Brian Bailey Preface to the Revised Edition

The Confusion Over Debt and Deficits

The more I talk to people about politics, the more I'm convinced that many of us are confused about the differences between our national debt and the budget deficit. The two terms are thrown around casually in political commercials and presidential debates. John Kerry often argues that President Bush inherited trillions of dollars of surpluses and has quickly turned that into trillions of dollars of deficits.

As you can see from the numbers below, in the last 18 years the national debt has gone from 2.4 trillion to 7.4 trillion. For a Republican to be honest, he would have to admit two things. First, nearly all of the national debt has been accumulated while a Republican was president. Second, more debt, as a rule, is not a good thing.

The deficit is the number talked about more often. Kerry and Bush both plan to cut the deficit in half over the next four years. Now, I imagine a fair amount of people hear that and believe they are going to reduce our actual debt. Unfortunately, no. The aggressive plan is to spend $150 billion more than we have each year, instead of $300 billion.

You will also notice that there were four years in a row where there was a budget surplus, something that looks even more historic in the current environment. Again, an honest Republican must give President Clinton some credit for this, though the Republican congress certainly deserves to share in the accomplishment, just as the Democratic congress of the 80's and early 90's shares the responsibility for much of the debt.

But during the four years, the national debt remained the same. Those years produced many 10 year plans filled with projected surpluses and rosy scenarios. Unfortunately, 10 year plans don't take into account stock market crashes and terrorist attacks.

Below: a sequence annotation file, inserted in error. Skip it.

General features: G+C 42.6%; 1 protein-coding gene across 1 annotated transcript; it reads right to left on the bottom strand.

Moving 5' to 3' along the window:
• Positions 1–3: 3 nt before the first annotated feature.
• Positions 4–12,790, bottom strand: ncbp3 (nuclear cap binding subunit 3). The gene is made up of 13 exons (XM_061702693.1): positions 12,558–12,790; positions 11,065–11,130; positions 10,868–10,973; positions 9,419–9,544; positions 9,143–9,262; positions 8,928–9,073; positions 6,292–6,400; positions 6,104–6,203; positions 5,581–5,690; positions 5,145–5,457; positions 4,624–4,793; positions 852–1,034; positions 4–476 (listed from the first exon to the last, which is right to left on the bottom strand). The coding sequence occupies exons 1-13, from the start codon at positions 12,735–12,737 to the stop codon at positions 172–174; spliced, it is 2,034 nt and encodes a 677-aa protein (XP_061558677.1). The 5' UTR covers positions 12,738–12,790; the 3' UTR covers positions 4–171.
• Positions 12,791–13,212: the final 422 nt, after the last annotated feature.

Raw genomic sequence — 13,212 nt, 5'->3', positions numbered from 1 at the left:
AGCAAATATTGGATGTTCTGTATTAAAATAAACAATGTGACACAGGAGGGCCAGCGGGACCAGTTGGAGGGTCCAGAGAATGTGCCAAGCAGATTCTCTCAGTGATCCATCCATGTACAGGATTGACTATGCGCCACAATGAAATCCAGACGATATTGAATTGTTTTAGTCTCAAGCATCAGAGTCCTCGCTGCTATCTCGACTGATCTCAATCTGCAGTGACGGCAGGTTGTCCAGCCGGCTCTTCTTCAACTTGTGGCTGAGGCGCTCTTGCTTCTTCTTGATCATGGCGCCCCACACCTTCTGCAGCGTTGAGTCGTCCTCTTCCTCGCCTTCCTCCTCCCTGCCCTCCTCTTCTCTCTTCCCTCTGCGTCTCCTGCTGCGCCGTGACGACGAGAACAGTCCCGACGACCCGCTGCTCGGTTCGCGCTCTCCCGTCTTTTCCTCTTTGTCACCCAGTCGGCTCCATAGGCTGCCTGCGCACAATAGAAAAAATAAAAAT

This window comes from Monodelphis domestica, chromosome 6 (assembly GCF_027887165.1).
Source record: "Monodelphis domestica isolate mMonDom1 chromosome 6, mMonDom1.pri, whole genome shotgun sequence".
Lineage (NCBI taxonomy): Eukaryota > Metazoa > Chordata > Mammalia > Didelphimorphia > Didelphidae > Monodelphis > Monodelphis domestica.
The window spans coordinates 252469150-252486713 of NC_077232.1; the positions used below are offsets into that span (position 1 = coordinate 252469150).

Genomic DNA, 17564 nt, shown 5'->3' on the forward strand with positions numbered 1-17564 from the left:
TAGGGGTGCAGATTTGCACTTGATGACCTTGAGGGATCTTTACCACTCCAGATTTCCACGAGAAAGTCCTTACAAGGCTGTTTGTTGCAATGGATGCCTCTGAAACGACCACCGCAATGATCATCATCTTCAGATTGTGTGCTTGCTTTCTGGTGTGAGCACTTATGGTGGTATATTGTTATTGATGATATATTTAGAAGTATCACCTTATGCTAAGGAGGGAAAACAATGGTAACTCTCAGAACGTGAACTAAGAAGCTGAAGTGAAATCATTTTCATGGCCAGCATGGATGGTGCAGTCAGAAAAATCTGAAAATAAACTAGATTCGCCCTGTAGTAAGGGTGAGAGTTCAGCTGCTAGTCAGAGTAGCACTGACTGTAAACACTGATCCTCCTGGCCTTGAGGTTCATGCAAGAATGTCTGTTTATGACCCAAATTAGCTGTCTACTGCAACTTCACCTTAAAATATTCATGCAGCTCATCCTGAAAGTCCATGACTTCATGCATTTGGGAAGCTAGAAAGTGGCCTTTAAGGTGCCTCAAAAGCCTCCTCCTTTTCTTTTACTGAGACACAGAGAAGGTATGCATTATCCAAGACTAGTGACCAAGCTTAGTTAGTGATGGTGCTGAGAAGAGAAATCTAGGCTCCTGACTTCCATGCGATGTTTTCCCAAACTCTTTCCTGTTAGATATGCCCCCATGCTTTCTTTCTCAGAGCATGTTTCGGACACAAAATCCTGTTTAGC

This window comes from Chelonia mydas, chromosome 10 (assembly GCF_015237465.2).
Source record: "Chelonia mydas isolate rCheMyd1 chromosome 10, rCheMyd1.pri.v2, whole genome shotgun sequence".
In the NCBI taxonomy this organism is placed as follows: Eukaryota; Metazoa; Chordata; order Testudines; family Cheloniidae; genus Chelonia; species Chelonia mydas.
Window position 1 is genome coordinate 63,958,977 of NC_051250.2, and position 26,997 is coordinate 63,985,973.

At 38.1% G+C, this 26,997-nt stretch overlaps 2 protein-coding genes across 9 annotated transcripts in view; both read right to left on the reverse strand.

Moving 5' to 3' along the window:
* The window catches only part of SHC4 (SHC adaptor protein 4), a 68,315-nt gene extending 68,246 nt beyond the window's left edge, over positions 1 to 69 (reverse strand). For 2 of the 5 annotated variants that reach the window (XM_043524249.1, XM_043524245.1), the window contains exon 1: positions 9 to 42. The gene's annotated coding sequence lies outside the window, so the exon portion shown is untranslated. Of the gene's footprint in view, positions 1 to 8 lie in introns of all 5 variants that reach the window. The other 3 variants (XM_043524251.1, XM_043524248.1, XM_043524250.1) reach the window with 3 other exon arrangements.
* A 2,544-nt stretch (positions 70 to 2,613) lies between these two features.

What is my point? First, it's disingenuous to suggest that Bush inherited trillions of dollars. He did inherit a budget surplus, but he's not responsible for 10 year hypotheticals or shocks to our economy that no president could predict.

Second, it's equally disingenuous to suggest that any politician is making "hard choices" when the best case scenario is to go into debt less each year!

Below is a list of the past 18 years of U.S. budget history. You'll find the year, followed by the cumulative national debt at the end of that year, in trillions, followed by the budget deficit for that single year, in billions.

2004   $7.4 T   -$307 B
2003   $6.8 T   -$304 B
2002   $6.2 T   -$158 B
2001   $5.8 T   $127 B
2000   $5.7 T   $237 B
1999   $5.7 T   $126 B
1998   $5.5 T   $069 B
1997   $5.4 T   -$022 B
1996   $5.2 T   -$108 B
1995   $4.9 T   -$164 B
1994   $4.7 T   -$203 B
1993   $4.4 T   -$255 B
1992   $4.1 T   -$290 B
1991   $3.7 T   -$269 B
1990   $3.2 T   -$221 B
1989   $2.9 T   -$152 B
1988   $2.6 T   -$155 B
1987   $2.4 T   -$150 B